15. "Navantia and local partner selected by Turkey for construction of one LPD based on the Juan Carlos I". Navantia. 27 December 2013. Retrieved 23 May 2015. 
    16. "Turkey selects Navantia's Juan Carlos LHD design as winner of its LPD tender". Navy Recognition. 28 December 2013. Retrieved 23 May 2015. 
    17. "Navantia and SEDEF Join Forces to Construct LHD and LCMs for Turkish Navy". World Maritime News. 7 January 2014. Retrieved 23 May 2015. 
    18. "Model of the Turkish variant of Juan Carlos I (L-61) class LHD". Dartmouth Centre for Seapower and Strategy, Plymouth University. 11 May 2015. Retrieved 11 November 2015. 
    19. "Turkey's Future LHD Could Be Modified as an "Aircraft Carrier" to Deploy F-35B Jets". Navy Recognition. 2 January 2015. Retrieved 23 May 2015. 
    20. "Turkish Navy Future LHD Model Showcased with F-35B STOVL Aircraft at IDEF 2015". Naval recognition. 
    21. "Turkey Selects Local Shipyard for LPD Contract". Defense news. 29 December 2013. Retrieved 5 November 2014. 
    22. 22.00 22.01 22.02 22.03 22.04 22.05 22.06 22.07 22.08 22.09 22.10 22.11 22.12 22.13 22.14 22.15 22.16 22.17 "Turkey signs contract with Navantia-Sedef for the construction of a light aircraft carrier", Dartmouth Centre for Seapower and Strategy, Plymouth University, 11 May 2015.
    23. 23.0 23.1 23.2 "The Contract For LPD Construction Has Been Signed", Bosphorus Naval News, 19 May 2015.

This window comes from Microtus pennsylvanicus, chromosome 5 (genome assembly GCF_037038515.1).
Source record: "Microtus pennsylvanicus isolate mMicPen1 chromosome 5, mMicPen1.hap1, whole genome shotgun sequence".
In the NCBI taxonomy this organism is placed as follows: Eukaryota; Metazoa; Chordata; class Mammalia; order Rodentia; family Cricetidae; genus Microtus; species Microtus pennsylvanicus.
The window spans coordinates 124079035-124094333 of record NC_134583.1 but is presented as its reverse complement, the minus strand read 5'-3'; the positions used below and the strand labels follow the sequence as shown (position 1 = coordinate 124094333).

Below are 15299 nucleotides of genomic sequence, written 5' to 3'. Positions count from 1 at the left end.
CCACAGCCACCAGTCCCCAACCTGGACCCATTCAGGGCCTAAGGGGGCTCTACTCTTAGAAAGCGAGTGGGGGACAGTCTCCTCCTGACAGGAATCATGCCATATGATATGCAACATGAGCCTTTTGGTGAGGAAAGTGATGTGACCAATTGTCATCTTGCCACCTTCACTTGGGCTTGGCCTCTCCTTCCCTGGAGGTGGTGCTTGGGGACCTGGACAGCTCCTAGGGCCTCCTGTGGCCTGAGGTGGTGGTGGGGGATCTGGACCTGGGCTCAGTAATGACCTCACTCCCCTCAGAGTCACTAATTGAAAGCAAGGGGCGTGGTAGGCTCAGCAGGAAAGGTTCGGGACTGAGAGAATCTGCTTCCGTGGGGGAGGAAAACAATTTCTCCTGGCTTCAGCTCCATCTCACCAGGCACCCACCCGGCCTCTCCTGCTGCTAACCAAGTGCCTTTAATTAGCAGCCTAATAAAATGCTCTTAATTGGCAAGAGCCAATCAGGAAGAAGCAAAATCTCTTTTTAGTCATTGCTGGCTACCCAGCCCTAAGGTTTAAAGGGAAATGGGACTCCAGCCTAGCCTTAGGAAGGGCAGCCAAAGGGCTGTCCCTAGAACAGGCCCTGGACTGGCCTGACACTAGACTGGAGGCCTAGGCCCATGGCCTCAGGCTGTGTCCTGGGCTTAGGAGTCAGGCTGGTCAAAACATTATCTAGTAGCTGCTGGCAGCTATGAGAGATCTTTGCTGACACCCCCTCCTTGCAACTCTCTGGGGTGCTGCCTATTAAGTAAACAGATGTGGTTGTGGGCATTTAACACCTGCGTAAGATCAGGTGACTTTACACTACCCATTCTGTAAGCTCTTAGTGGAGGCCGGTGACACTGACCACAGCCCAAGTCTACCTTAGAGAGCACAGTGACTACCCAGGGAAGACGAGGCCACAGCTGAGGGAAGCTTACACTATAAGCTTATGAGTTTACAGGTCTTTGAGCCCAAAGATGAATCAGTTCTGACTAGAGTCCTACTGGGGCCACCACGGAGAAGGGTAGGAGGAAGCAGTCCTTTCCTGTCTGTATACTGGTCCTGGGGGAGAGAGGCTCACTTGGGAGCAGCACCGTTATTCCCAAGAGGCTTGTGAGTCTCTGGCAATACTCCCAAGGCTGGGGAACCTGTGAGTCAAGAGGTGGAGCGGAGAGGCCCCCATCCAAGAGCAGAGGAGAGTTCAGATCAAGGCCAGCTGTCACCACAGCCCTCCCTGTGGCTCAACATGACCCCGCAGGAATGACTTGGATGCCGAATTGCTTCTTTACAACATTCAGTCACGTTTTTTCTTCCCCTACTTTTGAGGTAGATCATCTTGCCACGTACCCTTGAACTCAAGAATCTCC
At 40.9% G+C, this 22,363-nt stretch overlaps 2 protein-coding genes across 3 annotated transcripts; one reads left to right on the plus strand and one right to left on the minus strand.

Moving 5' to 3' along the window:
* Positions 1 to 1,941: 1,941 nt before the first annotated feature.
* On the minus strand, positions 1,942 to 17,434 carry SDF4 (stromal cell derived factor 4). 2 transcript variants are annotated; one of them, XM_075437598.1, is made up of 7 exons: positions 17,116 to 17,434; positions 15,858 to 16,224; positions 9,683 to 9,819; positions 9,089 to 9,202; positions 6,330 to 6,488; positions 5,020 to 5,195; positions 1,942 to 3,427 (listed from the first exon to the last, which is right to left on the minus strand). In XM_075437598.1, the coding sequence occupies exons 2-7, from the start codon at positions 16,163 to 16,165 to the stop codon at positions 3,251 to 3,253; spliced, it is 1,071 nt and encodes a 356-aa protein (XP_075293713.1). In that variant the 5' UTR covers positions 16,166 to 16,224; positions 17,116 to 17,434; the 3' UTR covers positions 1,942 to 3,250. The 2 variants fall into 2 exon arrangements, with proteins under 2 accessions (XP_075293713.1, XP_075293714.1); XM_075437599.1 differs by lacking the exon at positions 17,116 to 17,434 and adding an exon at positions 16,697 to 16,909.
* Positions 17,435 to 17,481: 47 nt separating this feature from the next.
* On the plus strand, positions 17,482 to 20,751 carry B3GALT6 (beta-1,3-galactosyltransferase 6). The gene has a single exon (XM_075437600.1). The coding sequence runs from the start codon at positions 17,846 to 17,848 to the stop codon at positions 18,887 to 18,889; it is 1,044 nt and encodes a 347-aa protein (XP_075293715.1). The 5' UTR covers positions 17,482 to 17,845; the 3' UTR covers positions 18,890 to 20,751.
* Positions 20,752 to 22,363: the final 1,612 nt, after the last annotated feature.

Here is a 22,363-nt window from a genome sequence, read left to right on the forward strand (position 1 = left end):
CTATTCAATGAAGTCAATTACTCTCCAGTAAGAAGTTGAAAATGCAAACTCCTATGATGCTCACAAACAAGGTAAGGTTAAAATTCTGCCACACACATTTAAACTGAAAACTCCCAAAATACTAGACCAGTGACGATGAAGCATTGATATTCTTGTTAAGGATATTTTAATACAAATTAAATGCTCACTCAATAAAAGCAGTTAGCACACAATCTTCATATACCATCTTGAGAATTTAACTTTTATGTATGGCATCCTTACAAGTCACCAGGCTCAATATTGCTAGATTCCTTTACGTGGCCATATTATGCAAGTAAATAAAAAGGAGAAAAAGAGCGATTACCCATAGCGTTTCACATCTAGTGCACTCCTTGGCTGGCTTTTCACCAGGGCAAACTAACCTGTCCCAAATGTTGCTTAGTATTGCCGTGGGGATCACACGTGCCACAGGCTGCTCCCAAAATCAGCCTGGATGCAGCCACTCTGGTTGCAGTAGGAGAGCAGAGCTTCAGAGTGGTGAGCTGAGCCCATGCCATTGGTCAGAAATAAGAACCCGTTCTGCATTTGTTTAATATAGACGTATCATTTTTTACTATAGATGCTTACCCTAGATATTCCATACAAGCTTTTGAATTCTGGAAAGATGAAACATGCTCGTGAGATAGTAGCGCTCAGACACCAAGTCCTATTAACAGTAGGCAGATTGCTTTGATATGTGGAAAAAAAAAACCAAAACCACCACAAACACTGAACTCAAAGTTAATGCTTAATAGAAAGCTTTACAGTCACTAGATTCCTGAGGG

24. 24.0 24.1 "Turkey Started the Construction of its future LHD TCG Anadolu". Navy Recognition. 2 May 2016. 
    25. 25.0 25.1 "The Construction of The Multipurpose Amphibious Assault Ship TCG Anadolu Has Started". Bosphorus Naval News. 2 May 2016. 
    26. 26.0 26.1 "Technical specifications of TCG Anadolu (L-400)" (JPEG). 2 May 2016. 
    29. 29.0 29.1 "Contract Signed for Construction of LPD Ship for Turkish Navy", Naval technology, 11 May 2015.[unreliable source?]
    30. 30.0 30.1 "Havuzlu Çıkarma Gemisi 2021 yılında Deniz Kuvvetleri'ne teslim edilecek", Denizhaber, 7 May 2015.
    31. "First steel cut for Turkish LHD ship". Naval Today. 3 May 2016. 


    • Warship International Staff (2007). "Launch of the Spanish Aircraft Carrier Juan Carlos I". pp. 362–363. ISSN 0043-0374. 

    External links

    This page uses Creative Commons Licensed content from Wikipedia (view authors).